This is but a simple introduction to determining and interpreting directions, using astrological methods according to Al Biruni. Abū al-Rayhān Muhammad ibn Ahmad al-Bīrūnī known as Alberonius in Latin and Al-Biruni in English, was a Persian-Chorasmian Muslim scholar and polymath of the 11th century.
Today he is well known and respected by Traditional Astrologers, a well as by students of the history of medicine, mathematics, his insightful views on India and other nations from the point of view of one of the most learned men of his generation. In his The Book of Instructions in the Element of the Art of Astrology, written in 1029 AD Al Biruni provides a chart of directions. It’s very easy to read and has obvious applications in different forms of astrology It seems to me this would have the most immediate use in Horary as well as Weather Prediction. If you wish to go deeper, he provides a great deal of information about the nature of the elements and how they interact, giving very specific examples of precise weather prediction among many other things.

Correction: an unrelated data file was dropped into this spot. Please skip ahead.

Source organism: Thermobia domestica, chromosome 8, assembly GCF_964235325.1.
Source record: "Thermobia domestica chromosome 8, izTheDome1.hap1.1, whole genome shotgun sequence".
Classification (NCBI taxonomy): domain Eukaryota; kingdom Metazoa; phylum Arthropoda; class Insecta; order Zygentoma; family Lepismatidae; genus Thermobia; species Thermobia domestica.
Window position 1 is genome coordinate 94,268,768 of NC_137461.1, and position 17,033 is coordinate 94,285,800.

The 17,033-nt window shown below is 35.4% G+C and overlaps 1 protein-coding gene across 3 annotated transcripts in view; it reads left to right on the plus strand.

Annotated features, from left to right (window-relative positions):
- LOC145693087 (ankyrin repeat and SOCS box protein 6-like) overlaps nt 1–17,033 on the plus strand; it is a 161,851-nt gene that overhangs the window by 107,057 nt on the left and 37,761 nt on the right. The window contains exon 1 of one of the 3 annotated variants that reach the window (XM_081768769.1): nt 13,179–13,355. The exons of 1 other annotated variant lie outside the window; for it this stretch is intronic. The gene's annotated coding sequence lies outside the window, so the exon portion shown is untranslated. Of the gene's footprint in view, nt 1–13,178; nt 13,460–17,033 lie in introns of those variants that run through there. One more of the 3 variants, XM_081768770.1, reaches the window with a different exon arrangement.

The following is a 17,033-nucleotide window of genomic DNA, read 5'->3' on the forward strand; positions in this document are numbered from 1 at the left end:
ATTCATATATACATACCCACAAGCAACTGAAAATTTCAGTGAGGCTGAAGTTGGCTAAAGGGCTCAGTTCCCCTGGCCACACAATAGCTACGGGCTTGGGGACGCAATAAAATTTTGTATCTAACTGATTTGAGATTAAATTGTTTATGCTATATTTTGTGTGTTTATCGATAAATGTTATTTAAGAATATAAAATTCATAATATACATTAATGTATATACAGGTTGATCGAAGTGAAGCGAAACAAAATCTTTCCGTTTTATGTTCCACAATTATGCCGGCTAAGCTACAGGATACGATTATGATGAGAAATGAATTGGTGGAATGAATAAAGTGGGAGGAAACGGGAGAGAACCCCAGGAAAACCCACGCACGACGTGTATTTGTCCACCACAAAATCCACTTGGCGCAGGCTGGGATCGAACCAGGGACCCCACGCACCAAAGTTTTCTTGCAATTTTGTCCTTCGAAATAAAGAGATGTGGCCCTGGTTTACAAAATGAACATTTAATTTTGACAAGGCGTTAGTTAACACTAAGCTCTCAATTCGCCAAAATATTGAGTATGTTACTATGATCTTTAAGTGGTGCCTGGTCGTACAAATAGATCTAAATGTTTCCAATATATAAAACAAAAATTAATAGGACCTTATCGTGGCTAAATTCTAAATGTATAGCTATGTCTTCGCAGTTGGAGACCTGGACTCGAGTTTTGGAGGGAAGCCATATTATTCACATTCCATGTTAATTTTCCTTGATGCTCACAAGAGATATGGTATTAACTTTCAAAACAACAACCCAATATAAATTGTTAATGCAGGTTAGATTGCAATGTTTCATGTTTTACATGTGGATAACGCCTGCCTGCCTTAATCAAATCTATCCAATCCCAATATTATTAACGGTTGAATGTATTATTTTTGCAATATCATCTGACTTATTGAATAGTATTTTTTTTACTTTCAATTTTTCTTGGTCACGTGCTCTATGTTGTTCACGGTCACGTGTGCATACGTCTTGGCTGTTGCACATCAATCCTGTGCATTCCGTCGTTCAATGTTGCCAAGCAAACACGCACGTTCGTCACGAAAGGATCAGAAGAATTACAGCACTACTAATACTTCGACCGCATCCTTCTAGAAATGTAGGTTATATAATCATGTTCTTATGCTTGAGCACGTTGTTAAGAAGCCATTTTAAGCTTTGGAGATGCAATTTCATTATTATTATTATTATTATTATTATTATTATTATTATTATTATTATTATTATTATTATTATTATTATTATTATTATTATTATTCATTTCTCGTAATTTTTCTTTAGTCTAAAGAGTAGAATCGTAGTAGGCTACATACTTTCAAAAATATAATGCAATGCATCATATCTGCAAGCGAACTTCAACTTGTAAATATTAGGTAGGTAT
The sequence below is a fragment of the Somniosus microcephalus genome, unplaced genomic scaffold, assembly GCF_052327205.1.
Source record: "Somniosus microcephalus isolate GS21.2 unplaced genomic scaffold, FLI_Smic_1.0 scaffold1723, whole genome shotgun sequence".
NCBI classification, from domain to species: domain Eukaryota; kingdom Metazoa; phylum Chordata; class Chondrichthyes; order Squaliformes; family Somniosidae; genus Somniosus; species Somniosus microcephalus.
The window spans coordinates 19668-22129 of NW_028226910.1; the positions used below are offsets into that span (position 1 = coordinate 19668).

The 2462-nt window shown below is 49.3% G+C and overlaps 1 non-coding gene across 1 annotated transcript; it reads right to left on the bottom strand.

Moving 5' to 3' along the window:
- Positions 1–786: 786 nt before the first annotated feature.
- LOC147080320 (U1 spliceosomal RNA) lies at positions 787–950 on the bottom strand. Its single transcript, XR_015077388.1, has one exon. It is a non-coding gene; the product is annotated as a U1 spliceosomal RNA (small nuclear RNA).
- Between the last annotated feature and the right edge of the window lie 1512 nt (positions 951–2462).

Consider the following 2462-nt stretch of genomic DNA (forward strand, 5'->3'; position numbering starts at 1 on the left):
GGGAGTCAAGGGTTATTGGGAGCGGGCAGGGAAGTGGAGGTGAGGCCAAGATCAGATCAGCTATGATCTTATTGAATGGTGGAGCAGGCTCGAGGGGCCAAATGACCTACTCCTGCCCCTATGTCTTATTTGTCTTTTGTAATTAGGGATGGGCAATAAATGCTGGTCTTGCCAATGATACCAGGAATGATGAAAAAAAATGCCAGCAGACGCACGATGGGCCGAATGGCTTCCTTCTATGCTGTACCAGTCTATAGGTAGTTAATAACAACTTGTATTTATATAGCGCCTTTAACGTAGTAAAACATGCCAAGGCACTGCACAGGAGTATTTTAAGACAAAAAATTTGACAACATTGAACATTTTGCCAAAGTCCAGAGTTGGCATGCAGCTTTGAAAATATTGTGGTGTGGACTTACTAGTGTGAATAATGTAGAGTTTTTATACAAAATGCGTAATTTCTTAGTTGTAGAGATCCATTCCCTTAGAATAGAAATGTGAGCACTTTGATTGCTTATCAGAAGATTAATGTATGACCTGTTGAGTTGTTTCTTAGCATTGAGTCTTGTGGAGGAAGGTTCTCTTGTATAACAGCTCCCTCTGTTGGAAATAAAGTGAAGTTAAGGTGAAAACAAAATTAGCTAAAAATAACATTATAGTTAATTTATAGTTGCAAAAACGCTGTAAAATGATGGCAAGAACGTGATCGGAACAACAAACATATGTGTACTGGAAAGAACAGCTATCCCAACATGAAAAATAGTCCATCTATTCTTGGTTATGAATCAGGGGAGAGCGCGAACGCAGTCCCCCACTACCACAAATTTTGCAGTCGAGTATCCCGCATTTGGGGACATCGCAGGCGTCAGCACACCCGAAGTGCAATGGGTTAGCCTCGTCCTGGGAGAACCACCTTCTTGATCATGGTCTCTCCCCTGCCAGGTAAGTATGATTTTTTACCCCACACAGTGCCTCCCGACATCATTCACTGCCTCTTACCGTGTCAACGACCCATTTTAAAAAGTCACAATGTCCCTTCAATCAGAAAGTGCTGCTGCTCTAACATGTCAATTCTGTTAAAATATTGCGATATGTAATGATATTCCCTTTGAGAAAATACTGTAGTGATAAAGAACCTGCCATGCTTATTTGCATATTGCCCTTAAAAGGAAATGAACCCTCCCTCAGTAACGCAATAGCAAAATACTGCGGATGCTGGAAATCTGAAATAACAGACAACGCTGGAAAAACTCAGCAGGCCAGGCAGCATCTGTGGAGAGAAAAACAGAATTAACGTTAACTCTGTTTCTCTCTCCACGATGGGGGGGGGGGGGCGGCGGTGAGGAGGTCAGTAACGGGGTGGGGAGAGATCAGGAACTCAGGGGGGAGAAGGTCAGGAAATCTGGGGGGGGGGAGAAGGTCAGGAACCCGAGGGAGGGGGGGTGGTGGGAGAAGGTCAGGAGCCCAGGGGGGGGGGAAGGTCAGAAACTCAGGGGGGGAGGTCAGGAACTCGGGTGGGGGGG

“Aries denotes the middle of the East, Leo a point to the left of that towards the North and Sagittarius one to the right toward the South; similarly with each of the other triplicities. This Taurus indicates the centre of the South, Virgo a point to its left toward the East and Capricorn one to the right and West. Gemini occupies the centre of the West, Libra a point to its left and South and Aquarius one to its right and North. Cancer is in the centre of the North, Scorpius a point to the left and West, Pisces to the right and east.” (Instructions p.8).
If you use this simple reference tool with the knowledge of what combinations of signs, planets, fixed stars and other elements of chart delineation, produce what results you’ll find it very useful in predicting the weather, including such details as the direction of the wind This system could be used to find lost objects and play a role in casting Elections.
Al Biruni is something of a genius when it comes to simplifying what might otherwise be off-putting to many readers. He is deceptively simple.